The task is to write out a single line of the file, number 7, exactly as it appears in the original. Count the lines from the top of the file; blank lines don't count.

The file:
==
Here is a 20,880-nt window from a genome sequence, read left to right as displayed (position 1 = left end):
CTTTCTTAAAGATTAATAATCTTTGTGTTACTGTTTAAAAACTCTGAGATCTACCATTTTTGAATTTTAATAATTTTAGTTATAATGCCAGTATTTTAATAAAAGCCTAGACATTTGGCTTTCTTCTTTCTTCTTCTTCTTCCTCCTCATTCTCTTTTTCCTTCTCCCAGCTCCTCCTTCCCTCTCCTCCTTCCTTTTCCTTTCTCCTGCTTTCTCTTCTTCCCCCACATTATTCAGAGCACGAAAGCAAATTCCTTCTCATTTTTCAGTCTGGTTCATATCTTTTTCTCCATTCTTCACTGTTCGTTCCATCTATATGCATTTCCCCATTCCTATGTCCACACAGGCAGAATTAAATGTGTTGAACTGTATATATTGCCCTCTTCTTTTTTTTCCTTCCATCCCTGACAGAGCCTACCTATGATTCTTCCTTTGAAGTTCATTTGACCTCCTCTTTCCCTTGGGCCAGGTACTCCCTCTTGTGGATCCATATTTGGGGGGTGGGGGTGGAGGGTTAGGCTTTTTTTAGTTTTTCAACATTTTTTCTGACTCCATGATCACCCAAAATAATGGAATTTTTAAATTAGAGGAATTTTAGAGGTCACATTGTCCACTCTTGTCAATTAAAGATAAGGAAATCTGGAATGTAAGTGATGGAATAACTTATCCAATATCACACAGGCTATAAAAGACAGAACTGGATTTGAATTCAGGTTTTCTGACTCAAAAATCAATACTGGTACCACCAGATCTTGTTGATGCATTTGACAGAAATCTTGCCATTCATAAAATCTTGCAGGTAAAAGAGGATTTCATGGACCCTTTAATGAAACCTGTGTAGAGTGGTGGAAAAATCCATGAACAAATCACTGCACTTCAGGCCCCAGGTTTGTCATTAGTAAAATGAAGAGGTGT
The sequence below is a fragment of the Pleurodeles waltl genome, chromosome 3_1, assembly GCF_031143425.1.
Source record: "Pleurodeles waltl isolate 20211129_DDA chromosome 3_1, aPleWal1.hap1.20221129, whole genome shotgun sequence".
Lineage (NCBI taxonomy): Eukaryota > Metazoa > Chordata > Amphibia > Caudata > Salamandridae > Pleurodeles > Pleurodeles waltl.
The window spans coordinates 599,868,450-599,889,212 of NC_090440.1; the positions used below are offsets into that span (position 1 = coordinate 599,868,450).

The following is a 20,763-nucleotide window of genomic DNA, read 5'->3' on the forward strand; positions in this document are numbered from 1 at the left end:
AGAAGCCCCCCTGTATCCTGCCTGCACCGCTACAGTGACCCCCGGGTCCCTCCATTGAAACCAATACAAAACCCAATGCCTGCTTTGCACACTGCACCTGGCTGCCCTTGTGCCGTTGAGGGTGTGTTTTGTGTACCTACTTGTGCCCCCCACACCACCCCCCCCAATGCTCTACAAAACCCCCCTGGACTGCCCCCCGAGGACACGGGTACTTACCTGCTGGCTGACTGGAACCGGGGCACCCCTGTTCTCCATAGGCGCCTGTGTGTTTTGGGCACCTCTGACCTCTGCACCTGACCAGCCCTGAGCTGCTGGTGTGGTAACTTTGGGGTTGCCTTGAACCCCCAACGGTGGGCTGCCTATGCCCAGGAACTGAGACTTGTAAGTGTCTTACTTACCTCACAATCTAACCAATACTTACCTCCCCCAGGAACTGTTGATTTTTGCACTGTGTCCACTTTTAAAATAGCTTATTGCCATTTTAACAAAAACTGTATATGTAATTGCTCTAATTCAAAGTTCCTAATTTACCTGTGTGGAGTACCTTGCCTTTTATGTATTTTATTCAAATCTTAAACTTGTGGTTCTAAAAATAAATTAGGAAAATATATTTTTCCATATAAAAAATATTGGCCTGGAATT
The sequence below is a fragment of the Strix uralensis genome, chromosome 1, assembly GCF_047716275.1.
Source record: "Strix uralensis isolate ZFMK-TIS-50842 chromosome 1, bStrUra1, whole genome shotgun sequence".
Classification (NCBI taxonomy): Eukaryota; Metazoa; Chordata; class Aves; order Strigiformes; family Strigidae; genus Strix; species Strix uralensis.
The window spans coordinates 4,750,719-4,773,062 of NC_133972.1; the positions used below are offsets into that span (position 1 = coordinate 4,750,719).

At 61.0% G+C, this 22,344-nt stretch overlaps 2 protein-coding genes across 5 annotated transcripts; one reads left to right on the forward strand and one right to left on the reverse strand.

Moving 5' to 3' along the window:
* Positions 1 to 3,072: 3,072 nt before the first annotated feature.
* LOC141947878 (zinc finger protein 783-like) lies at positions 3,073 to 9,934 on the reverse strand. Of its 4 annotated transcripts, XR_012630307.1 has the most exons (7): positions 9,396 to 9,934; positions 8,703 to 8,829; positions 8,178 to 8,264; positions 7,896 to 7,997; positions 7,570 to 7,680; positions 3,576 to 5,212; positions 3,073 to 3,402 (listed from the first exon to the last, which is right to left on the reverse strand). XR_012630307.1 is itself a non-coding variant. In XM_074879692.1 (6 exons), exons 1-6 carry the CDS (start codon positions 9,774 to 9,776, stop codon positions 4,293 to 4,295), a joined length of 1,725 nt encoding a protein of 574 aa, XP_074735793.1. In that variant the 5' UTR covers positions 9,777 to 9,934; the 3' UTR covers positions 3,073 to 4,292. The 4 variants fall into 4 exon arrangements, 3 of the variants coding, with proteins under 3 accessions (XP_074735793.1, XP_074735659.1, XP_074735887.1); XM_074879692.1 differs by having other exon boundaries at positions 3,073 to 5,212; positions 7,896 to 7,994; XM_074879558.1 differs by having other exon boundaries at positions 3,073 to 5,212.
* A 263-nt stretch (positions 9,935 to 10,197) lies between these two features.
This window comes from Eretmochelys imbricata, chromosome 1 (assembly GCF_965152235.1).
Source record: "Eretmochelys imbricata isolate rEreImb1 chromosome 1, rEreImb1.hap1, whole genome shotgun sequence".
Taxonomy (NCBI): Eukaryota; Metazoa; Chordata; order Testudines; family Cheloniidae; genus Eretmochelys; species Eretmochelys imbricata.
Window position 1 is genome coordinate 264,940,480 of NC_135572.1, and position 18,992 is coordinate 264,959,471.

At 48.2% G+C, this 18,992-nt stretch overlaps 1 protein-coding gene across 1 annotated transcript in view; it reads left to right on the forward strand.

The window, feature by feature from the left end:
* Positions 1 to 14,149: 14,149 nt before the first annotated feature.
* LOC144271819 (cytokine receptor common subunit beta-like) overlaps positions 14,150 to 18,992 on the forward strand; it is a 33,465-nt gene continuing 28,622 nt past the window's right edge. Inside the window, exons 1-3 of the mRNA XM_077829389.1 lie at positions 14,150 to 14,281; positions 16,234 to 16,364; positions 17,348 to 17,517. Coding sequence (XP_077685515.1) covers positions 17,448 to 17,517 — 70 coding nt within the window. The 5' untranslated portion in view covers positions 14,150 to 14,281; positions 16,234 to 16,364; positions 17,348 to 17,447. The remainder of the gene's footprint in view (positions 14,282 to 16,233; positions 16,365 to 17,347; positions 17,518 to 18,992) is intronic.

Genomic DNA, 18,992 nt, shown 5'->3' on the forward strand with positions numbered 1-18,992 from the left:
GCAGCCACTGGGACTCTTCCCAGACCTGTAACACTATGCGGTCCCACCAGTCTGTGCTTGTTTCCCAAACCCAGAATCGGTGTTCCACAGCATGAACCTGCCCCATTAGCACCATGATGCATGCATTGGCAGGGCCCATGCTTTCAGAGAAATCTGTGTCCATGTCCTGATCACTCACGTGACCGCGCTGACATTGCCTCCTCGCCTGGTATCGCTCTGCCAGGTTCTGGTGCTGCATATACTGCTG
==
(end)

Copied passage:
The following is a 20,763-nucleotide window of genomic DNA, read 5'->3' on the forward strand; positions in this document are numbered from 1 at the left end: